Figure 3—figure supplement 3
Mapping of NrtR-DNA interactions.

(A) 12% SDS-PAGE profile of the purified NrtR and its mutants. (B) Enlarged view of the predicted DNA-binding residues of M. smegmatis NrtR. (C) Binding ability of wild-type NrtR to the nrtR probe evaluated by EMSA. (D) Binding ability of the D167A point mutant of NrtR to the nrtR probe evaluated by EMSA. (E) Loss of binding of the T169A point mutant of NrtR to the nrtR probe evaluated by EMSA. (F) Loss of binding of the N170A point mutant of NrtR to the nrtR probe evaluated by EMSA. (G) Loss of binding of the R173A point mutant of NrtR to the nrtR probe evaluated by EMSA. (H) Loss of binding of the R196A point mutant of NrtR to the nrtR probe evaluated by EMSA. (I) Impairment of binding of the K179A point mutant of NrtR to the nrtR probe evaluated by EMSA. Minus ‘--' signs denote no addition of NrtR protein, and the triangles to the right of these signs refer to the addition of increasing levels of NrtR protein (2, 5, and 10 pmols).

Figure 3—figure supplement 4
Identification of the ADPR pyrophosphatase activity of the M. smegmatis NrtR and its mutant (Q54E, K58E and D60G).

(A) Multiple sequence alignments of the Nudix domain of M. smegmatis NrtR and its homologous proteins. The multiple alignment was conducted using ClustalW2 (http://www.ebi.ac.uk/Tools/clustalw2/index.html), and the final output was expressed through processing by the ESPript 2.2 program (Robert and Gouet, 2014). Identical residues are in white letters with red background, similar residues are in red letters with white background, varied residues are in black letters, and dots represent gaps. GenBank accession numbers and organisms are as follows: VCA0097, Vibrio cholerae; Tlet0901, Thermotoga lettinagae; ACIAD0962, Acinetobacter sp.; MSMEG_3198, M. smegmatis; MCON0143, Methanosatea concilli; Mthe1467, Methanosatea themophila; DR0192, Deinococcus radiodurans; SCO1767, Streptomyces coelicotor; and SCO5817, Streptomyces coelicotor. The Nudix motif signature is shown below the sequences as GX5EX7REUXEEXGU (U: Ile, Leu, or Val). (B) The mutations (Q54E, K58E and D60G) present in M. smegmatis nrtR revealed by direct DNA sequencing. The mutation of Q54E and K58E and D60G at DNA level denotes the genotype of the mutant protein. (C) The SDS-PAGE gel of the purified NrtR and its mutant (Q54E and K58E and D60G). (D) Schematic diagram of the hydrolyzation of ADP-ribose by ADP-ribose pyrophosphatase which belongs to the Nudix hydrolase superfamily. (E) Identification of the reaction product upon hydrolysis of ADP-ribose by NrtR. Null, before the addition of the recombinant NrtR or its mutant; MsNrtR, after incubation with M. smegmatis NrtR for 30 min; MsNrtR Mutant, after incubation with NrtRQ54E&K58E&D60G.

Figure 3—figure supplement 5
The NAD metabolite ADP-ribose interferes with the binding of MsNrtR to cognate DNA. The image shows the electrophoretic mobility of the nrtR (0.2 μM) probe incubated alone (lane 1) or with purified MsNrtR (5 μM) in the absence (lane 2) and in the presence of 50 (lane 3) and 75 (lane 4) mM of ADP-ribose. The volume of the EMSA reaction system is 20 μl.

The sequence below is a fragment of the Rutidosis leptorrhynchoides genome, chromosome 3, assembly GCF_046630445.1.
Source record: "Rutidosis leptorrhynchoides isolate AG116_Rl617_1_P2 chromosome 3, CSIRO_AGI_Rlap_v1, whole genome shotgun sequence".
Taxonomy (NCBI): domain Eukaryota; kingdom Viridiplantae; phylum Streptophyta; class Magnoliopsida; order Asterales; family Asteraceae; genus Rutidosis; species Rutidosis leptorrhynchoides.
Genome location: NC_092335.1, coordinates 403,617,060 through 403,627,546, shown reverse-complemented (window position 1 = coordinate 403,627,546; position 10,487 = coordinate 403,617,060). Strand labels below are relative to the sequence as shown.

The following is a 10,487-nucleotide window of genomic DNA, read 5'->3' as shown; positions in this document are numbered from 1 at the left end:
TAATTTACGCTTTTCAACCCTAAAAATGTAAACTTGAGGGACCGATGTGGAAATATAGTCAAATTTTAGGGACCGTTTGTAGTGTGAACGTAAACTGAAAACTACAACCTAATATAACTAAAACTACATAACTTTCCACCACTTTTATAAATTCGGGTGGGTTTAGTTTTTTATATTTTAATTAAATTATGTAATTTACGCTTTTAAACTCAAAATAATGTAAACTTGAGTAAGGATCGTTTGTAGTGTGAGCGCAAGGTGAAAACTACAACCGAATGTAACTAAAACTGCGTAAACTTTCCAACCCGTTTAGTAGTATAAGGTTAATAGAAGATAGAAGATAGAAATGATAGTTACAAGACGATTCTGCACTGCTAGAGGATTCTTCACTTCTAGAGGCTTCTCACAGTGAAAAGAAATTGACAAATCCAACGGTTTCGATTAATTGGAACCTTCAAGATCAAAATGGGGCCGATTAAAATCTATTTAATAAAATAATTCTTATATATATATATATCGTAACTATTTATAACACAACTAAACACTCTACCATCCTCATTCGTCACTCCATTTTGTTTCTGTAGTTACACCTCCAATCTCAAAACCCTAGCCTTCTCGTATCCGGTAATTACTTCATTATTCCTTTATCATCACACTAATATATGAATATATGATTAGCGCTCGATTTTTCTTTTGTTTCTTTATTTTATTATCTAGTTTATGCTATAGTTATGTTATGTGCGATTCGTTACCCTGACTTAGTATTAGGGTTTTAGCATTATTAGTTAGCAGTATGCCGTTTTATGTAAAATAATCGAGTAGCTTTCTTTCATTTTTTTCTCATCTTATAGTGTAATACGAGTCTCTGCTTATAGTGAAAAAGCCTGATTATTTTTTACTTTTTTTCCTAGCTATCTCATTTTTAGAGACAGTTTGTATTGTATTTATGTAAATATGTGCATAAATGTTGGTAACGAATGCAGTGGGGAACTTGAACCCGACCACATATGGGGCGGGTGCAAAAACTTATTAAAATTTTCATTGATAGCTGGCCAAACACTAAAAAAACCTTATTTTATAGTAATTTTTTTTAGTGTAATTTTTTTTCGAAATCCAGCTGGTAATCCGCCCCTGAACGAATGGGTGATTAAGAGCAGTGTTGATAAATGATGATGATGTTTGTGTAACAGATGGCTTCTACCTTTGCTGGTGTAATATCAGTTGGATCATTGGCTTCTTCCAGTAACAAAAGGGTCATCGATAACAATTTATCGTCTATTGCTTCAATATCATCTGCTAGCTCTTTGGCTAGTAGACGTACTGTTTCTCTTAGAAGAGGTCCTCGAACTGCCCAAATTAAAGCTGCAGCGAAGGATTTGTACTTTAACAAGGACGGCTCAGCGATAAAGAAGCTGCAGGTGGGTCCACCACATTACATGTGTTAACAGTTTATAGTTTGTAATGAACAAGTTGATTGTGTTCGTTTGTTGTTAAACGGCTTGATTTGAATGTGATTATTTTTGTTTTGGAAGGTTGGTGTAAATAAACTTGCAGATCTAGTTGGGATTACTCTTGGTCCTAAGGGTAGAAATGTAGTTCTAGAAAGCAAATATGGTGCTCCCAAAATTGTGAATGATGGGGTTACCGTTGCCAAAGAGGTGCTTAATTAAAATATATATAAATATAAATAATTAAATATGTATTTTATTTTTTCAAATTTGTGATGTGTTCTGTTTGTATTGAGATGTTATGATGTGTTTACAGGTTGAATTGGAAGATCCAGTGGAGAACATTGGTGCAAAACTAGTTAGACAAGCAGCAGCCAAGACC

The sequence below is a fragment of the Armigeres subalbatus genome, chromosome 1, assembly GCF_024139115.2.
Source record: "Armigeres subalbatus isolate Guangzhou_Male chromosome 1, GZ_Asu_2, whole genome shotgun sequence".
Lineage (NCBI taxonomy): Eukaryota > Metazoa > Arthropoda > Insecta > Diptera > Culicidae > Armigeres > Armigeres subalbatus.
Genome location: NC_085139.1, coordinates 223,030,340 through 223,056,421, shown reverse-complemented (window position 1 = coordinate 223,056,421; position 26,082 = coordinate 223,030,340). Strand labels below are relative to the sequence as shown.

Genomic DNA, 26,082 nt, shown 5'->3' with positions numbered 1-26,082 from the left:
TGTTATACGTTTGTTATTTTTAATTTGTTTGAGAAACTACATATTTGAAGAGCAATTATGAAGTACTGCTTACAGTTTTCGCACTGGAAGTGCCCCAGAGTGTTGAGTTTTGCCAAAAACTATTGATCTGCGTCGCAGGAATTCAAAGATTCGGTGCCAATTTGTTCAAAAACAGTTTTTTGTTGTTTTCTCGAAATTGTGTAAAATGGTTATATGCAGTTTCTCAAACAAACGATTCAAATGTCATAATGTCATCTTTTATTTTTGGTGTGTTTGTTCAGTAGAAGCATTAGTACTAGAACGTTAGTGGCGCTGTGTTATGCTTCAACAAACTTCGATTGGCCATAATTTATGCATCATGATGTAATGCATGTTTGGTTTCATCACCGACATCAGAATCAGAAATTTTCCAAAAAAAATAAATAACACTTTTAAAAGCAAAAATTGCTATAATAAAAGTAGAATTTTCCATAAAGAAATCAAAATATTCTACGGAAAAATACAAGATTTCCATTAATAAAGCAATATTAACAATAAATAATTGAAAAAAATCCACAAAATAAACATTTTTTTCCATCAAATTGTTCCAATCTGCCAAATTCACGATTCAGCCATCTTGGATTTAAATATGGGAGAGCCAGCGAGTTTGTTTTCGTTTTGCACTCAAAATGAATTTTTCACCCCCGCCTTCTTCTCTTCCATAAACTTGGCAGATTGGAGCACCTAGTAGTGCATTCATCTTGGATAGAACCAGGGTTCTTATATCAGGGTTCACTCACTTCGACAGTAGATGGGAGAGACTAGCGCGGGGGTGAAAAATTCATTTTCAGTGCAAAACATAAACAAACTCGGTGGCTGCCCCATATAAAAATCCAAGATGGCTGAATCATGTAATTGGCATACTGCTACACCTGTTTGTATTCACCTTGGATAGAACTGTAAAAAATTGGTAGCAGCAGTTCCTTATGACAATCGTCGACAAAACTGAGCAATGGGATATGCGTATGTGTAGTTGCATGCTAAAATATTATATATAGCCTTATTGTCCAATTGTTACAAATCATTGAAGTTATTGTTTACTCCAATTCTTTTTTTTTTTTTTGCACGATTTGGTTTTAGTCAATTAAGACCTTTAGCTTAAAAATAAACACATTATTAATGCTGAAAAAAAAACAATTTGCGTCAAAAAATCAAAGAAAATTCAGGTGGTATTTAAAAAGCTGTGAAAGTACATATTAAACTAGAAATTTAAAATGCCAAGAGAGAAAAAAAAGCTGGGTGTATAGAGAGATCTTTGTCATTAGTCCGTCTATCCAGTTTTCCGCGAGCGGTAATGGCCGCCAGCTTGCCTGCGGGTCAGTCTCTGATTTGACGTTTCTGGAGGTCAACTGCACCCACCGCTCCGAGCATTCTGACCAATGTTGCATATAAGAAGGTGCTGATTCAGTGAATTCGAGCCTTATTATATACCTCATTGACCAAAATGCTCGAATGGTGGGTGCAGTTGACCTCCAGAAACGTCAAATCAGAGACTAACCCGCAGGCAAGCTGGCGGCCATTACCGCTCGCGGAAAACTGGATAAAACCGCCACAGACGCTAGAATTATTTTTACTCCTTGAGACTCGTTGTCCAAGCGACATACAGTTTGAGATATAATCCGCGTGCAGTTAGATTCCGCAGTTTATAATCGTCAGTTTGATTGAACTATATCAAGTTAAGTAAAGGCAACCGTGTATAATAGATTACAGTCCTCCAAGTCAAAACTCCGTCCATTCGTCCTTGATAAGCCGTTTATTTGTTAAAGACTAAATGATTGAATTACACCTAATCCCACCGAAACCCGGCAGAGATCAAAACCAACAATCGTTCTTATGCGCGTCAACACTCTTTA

Figure 4 with 1 supplement
NrtR is a repressor for the nadABC operon that is responsible for NAD+ and NADH concentration in M. smegmatis.

(A) Genetic organization and transcriptional analyses of the nrtR and its neighboring de novo NAD+ synthesis genes. The arrows represent open reading frames, and the numbered short lines (1 to 7) represent the specific PCR amplicons that were observed in the following PCR and RT-PCR assays (in the bottom panels). PCR and RT-PCR were applied to analyze the transcription of the putative NADde novo synthesis loci. The primer numbering was identical to that shown in the top panel. CK (control) denotes the 16S rDNA. (B) RT-qPCR analyses of nad operon expression in the wild-type strain and in the ΔnrtR mutant and nrtR complementary strains. RT-qPCR experiments were performed at least three times and the data were expressed as means ± standard deviations (SD). The p-value was calculated using one-way ANOVA along with Tukey's test. *p<0.05 and **p<0.01. Comparison of the intra-cellular level of NAD+ (C) and NADH (D) among the WT, ΔnrtR and CΔnrtR strains. Each dark circle or triangle represents an independent experiment. The data are shown as means ± SD. The statistical significance of differences among WT, ΔnrtR and CΔnrtR was determined by Student’s t test and by ANOVA with heterogeneous variances. ***p<0.001; ns, no significant difference.

Figure 4—figure supplement 1
In vivo evidence that MsNrtR is an auto-repressor.

(A) LacZ-based visualization of the auto-regulation of NrtR in M. smegmatis. Left column: schematic representation of promoter-lacZ transcriptional fusions. A promoter-less LacZ refers to the blank control (abbreviated as ‘B’); the hsp60 promoter-fused LacZ acts as the negative control (indicated by ‘–'); and the nrtR promoter-driven LacZ is used to evaluate the regulatory role of the NrtR repressor (highlighted with ‘R’). Right column: the exponentially growing M. smegmatis cultures of the wild-type and ΔnrtR strains were diluted appropriately and spotted onto 7H10 plates containing 50 μg/ml kanamycin and 50 mg/ml X-gal. The plates were incubated at 37°C for 48 hr. (B) Growth curves of WT and nrtR deletion strains carrying a transcriptional fusion plasmid, pMV261-promoter-lacZ. Cultures were grown in LB medium supplemented with 0.5% glycerol, 0.05% tween 80, and 50 mg/ml kan at 37°C, 220 rpm, and absorbance at 600 nm was recorded at 2 hr intervals for 28 hr. (C) Transcriptional levels of nrtR in lag-phase cultures of the wild-type and in the ΔnrtR mutant of M. smegmatis, evaluated using lacZ-transcriptional fusions. A LacZ controlled by the hsp60 promoter acts as the negative control. Results are expressed as an average ± standard deviation (SD) from no less than three independent tests. (D) Transcriptional levels of nrtR in exponential-phase cultures of wild-type and nrtR-deleted strains of M. smegmatis, evaluated using lacZ-transcriptional fusions (E) Transcriptional levels of nrtR in stationary-phase cultures of wild-type M. smegmatis and its nrtR deletion mutant, evaluated using lacZ-transcriptional fusions. Data are presented as mean ± SD. The p-value was measured using one-way ANOVA along with Tukey's test. **, p<0.01; ***, p<0.001.